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Saturday February 1, 2014

Why some airports leave a bad taste in the mouth

At Gatwick Airport whenever I detect that one of those goodly middle-aged ladies brandishing a clipboard and a survey is clip clopping towards me, I disappear faster than a conjurer’s rabbit.

At the top of their voices – ensuring that everyone in the queue is party to your guilty airport shopping secrets and vices – they bossily demand to know if you shopped, where you shopped, how you found the prices, what you thought of the refreshments available and all manner of weary question. I naughtily pretended not to understand English on one occasion and the woman tutted and collared the poor mug – a fellow expat as it transpired – behind me in the queue. But of course really I’m doing these ‘survey interviewers’ a huge favour because as a seasoned commuter I usually find something to rant about.

Recently though my curmudgeonly airport persona has developed a Zen like peace with the timely arrival at Gatwick of Comptoir Libanais, an oasis of calm. I am someone who dislikes flying, airports, queuing, wasting time, endless walkways, towering vertical escalators, rasping intrusive tannoy announcements, officialdom, security checks, lifts, musak, paper cups, fast food and airport noise. So imagine my shock to discover that a discreet and mellow hangout with cheery Lebanese décor and gifts had been added to the garish riot of self service and loud joints on the top level of the north terminal. When I demanded to know whether the place served real tea in proper cups and food that actually tasted authentic, the smiling waitress assured me that I’d have a tea pot too and the most scrumptious choice of freshly squeezed juices with my Lebanese inspired breakfast. Bliss and at £7 for the lot, I felt it was money well spent. Now whenever I arrive at Gatwick for my regular flight I head for this little jewel with its calming music and charming staff and keep my head down until it’s time for the route march to the gate.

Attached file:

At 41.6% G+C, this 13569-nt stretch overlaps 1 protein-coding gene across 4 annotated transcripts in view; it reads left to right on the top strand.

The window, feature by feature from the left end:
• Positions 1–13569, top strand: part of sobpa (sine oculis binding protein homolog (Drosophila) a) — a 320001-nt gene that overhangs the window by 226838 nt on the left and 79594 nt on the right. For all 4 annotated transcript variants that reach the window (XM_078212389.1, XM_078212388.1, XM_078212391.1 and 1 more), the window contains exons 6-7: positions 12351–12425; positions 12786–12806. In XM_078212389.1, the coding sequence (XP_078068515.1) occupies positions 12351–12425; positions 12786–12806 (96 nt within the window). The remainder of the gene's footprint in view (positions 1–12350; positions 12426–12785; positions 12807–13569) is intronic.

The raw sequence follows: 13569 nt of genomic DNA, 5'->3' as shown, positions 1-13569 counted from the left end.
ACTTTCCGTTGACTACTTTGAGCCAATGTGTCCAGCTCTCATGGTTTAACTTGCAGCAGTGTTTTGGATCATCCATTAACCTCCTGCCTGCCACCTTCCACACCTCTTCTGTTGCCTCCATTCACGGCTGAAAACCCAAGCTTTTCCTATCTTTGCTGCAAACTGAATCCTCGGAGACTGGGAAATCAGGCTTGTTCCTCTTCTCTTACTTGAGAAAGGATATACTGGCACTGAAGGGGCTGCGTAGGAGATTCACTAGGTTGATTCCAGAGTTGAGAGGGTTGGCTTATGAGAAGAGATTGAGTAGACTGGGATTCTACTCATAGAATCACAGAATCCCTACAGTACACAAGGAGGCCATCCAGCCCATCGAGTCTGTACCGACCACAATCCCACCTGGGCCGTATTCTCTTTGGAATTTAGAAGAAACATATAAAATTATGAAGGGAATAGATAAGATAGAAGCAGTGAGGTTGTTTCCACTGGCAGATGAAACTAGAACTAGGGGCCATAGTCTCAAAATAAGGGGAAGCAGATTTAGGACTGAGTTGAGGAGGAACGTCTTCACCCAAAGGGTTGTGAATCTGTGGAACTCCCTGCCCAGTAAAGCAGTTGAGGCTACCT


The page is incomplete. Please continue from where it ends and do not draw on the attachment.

Ha! But all is not well in my neck of the woods here in Majorca. En route to London last week, I decided to buy a coffee and roll at Palma de Mallorca airport – after schlepping a mini marathon to the terminal I was in need of sustenance or better still a St Bernard. And what tasty treat was in store for me? A baguette in which a strip of standard cheese had been inserted – without butter, olive oil or whiff of a tomato or any garnish- cost €6.10, a water €3.60, a Fanta €3.45, crisps €1.85 and a croissant €2.85. In the words of a certain famed American, You cannot be serious?

Meanwhile outside the terminal in the main car park, a modest cafe largely frequented by airport workers, offers a far better standard of cuisine with prices at a fraction of the cost so how in heaven’s name could the airport get it so wrong? I decided to quiz passengers for their views. A Swedish businessman told me that the airport food offering was dismal and horribly expensive while two German ladies expressed their disapproval and agreed that prices had evidently been hiked up for tourists. An Englishman who worked in the tourism sector complained that airports were a grim enough experience without the feeling that one was being exploited. And the most depressing thing of all is that I doubt Palma airport bosses are the only ones deserving of the naughty chair. How many other European airports currently serve up mediocre fare at gulp-worthy prices?

So tell me fellow expats, what airport foodie experiences have you had? Have you a favourite eaterie at an airport? What attracts you to a particular airport café or bar and keeps you loyal to it? I’ll stop here for fear that I’m developing goodly middle-aged lady with a clipboard syndrome. Forgive me. Note to self: I must spend less time at airports.

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